Sunday started off at our usual time- typically I like to try to sleep in a little on the weekends just because I can- but not this time. Kyle and I hit the sack around 8-8:30 the night before after an exhausting day of working on what will be our new laundry room so it was pretty easy getting up around 5:30-6 am. I wasn't disappointed, though. Feeling well-rested is all I ask for, and there is nothing like a busy day of physical labor to help with that.
We decided to start work on the bathroom/laundry room right off. Kyle started wiring the 220 plug for the dryer and the plug for the washer and I installed the new drywall under the windows where we had ripped into the wall the day before to make a little more room for the appliances. I made a quick breakfast of scrambled eggs (eight of our lovely home-grown ones thankyouverymuch). Before we knew it the time was 11:00 and we decided it would probably be best to wait to hook up the water pipes on a day where we had more time to deal with disaster- just in case. So, with a few hours to kill before heading to Plainfield for May's 'date' with a handsome buck we decided it was time to tackle some house cleaning.
I mentioned before that when I arrived home from work on Friday our house was in shambles. Well, this wasn't entirely due to the work that Guy (my father-in-law) and Kyle did that day. To be perfectly honest we had about 10 contractor bags of crap that needed to leave the hallway from when we demo'd the guest bedroom. Also, there was about two or three weeks worth of demolition dust/dirt that had accumulated all over the floor upstairs. Finally, because of our kitchen plumbing problems (and a little bit of sheer laziness) we hadn't done dishes in a couple days so the kitchen was already a little disasterous. Kyle and his Dad really only contributed to the mess in the dining room, living room, and kitchen.
But, enough of the inventory of messy-ness. I just wanted to convey to you exactly what kind of 'mess' we were dealing with when I tell you that it took a good two hours to get the house cleaned up again. (And we didn't even touch the kitchen.)
Right around 2 pm my Mom arrived to accompany us to Plainfield where we were going to have May bred. My Mom absolutely loves going to the breeder's farm- although this is probably the first time she's left there without buying a new goat. So, we piled up into her Jeep (three people and two goats would be a little crammed in my little Scion) and headed out. Although it was a scheduled breeding for May we decided to bring Chutney along because you never want to leave a goat by itself- they are too social to really go solo.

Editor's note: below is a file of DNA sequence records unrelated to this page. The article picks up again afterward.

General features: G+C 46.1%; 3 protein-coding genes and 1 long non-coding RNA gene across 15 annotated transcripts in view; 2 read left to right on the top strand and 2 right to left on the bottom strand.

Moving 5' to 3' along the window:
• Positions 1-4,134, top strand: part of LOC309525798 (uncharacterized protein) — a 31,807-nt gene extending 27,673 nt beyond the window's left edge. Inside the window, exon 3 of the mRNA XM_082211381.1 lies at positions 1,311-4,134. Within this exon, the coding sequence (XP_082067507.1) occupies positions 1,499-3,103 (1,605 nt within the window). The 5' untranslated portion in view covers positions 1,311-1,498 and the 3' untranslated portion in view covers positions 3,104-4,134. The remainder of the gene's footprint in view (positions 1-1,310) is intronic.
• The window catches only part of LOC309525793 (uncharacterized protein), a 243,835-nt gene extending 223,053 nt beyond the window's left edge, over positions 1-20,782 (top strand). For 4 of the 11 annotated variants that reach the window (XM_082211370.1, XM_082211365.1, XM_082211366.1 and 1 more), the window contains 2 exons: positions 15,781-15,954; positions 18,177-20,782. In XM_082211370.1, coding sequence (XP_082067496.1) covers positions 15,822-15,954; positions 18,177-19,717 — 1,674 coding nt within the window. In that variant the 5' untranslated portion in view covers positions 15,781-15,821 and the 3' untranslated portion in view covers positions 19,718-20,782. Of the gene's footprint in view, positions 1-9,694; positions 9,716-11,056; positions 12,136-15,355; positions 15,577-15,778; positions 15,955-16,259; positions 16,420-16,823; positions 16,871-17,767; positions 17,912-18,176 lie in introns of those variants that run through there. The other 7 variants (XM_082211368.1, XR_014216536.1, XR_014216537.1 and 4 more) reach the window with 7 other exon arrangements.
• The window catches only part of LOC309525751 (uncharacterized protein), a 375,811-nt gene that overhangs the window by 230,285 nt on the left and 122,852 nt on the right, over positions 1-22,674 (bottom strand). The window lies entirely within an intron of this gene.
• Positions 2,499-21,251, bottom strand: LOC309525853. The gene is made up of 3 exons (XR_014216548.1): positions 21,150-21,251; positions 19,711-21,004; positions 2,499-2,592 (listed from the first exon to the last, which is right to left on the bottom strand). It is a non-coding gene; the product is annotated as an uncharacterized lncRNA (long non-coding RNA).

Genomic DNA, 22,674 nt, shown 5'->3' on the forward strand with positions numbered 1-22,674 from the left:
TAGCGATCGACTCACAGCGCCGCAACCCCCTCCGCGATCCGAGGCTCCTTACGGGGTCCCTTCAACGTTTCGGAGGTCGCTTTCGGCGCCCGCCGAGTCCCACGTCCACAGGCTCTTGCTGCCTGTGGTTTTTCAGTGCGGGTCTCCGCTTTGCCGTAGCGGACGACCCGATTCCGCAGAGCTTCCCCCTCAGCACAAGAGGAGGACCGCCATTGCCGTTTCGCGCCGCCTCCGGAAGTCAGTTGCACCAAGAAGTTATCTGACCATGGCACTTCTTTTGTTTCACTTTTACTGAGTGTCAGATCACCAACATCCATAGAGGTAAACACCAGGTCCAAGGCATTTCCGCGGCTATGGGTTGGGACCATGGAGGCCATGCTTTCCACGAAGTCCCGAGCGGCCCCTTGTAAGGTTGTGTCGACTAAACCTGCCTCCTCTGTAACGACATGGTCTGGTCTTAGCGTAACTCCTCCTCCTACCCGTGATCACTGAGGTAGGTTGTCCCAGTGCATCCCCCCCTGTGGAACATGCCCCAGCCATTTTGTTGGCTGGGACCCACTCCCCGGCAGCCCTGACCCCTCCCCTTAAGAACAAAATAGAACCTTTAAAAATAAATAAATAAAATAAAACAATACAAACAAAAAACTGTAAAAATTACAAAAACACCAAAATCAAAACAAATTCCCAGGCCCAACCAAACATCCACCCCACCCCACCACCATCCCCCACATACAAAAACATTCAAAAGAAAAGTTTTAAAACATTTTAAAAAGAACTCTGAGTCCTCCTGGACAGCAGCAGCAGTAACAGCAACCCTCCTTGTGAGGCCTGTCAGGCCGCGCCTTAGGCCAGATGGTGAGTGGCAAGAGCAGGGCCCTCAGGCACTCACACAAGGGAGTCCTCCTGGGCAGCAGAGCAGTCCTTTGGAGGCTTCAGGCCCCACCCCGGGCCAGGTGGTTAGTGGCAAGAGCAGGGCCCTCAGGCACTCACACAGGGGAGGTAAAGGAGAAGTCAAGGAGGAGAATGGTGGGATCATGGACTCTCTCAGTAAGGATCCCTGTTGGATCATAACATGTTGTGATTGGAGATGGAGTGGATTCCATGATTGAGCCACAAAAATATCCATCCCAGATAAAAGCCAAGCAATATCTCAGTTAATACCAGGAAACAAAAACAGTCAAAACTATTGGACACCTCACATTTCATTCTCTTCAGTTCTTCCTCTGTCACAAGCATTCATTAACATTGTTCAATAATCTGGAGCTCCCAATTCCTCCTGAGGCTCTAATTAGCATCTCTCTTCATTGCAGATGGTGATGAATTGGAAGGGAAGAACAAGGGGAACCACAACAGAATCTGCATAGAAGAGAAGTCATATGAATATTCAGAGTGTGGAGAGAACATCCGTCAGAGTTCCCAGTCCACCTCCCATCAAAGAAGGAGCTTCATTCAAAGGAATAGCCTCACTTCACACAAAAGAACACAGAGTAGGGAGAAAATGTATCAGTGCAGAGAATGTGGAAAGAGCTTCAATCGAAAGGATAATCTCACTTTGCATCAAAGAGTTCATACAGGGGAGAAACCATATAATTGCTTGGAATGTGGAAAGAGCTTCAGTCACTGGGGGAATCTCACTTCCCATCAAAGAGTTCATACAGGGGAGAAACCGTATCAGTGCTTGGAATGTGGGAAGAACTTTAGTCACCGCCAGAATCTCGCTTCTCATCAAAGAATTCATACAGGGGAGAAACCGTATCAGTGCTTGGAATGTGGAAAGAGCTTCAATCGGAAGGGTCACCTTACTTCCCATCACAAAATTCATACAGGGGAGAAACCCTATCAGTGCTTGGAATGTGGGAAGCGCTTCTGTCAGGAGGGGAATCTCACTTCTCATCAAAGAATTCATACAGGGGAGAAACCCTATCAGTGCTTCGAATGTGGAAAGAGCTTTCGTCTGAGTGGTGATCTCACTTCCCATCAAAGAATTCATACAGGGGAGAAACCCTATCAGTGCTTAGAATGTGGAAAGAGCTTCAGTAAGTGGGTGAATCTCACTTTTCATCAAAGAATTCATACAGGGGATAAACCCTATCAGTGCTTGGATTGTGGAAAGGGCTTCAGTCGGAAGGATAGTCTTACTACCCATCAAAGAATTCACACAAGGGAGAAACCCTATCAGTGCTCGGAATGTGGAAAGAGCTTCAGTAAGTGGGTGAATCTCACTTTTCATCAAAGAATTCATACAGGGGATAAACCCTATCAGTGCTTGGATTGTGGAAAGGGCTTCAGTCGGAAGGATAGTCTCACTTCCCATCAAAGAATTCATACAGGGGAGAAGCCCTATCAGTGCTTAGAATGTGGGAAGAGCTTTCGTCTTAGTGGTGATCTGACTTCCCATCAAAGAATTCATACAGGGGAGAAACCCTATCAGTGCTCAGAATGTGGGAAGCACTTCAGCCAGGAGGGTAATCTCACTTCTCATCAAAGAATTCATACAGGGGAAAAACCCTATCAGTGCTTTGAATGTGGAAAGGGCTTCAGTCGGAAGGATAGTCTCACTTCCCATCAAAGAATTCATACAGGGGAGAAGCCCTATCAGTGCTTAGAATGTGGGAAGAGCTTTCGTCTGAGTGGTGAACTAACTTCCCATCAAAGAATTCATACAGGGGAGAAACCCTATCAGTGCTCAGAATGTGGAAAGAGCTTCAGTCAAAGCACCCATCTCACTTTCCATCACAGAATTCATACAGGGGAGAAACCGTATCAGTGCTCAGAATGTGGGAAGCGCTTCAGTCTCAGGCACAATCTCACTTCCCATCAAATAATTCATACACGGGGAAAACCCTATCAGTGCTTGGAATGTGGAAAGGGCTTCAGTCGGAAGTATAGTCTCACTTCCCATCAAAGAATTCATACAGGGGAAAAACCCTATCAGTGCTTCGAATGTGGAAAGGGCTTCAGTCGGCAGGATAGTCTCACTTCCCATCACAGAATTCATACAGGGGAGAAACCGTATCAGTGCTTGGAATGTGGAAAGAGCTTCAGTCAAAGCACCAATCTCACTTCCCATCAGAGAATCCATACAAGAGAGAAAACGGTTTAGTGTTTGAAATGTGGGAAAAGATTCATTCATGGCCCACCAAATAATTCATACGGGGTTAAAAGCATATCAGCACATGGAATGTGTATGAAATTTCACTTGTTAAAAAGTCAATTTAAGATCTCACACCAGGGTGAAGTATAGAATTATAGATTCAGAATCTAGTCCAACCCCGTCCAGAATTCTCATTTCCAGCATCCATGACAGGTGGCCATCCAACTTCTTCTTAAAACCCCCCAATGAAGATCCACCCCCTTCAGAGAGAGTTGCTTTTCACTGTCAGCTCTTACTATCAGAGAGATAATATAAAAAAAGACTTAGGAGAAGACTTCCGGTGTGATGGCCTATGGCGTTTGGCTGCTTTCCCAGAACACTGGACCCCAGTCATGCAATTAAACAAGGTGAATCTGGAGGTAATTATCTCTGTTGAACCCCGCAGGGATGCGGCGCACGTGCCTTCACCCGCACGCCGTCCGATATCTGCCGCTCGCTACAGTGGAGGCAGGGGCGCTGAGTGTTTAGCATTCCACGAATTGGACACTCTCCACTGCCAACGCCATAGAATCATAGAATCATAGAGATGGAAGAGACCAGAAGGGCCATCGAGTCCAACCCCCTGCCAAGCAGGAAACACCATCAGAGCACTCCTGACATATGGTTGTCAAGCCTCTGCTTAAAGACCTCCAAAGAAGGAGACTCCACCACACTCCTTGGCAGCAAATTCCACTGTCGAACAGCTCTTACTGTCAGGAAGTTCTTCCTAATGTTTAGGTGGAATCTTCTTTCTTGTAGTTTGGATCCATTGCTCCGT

The whole way down May stood in the back, calmly looking out the windows. Chutney on the otherhand was completely bizarre! As soon as we got her in the Jeep she was shaking and bleating. I was a little worried about her, she usually handles car rides better than our dogs do, so this was unusual for her. After a few minutes the shaking stopped, but she continued to cry. For over an hour our little girl made the funniest noises I have ever heard- she literally 'buzzed'.
As I stood by holding on to Chutney it was becoming increasingly obvious that she was acting a heck of a lot more receptive than May. I practically had to hold the little thing back as we waited for May to change her mind. The breeder confirmed our suspicions- Chutney was certainly in heat. She was eight months old and Sharon, our breeder, let us know that she had grown enough to be bred- so we decided to let nature take its course. The buck was more than happy to switch does- and it was over in a few scant seconds. After servicing our little doe twice, Ukko was walked back to his pen with the other boys and we brought our girls back to the Jeep.
We paid Sharon for Ukko's services, admired Chutney's Mom (who is still milking by the way) and some new babies that were being dropped off from another customer to be sold, and then we were off.
Today Chutney was still smelling of the buck she visited yesterday- although I have to admit that it isn't nearly as offensive as many people claim it to be (perhaps the cold weather is helping to tone it down)- and May is still not looking like she is in heat. Hopefully we can catch her in heat soon as I'd really like to have her bred no later than mid-January, even that is really pushing my preferred kidding date.
So. It was an exciting day. Now we're keeping an eye on Chutney to be sure she doesn't go back in to heat, just in case the breeding didn't take. But hopefully all went well and we'll be seeing our first official Senesac babies here on the farm. I guess I'd better start getting my kidding and milking supplies in order! Yippy!!
On a completely seperate note: we are up to 165 eggs collected this month. We've sold three dozen, given away about four or five dozen, and will be selling another two dozen later this week.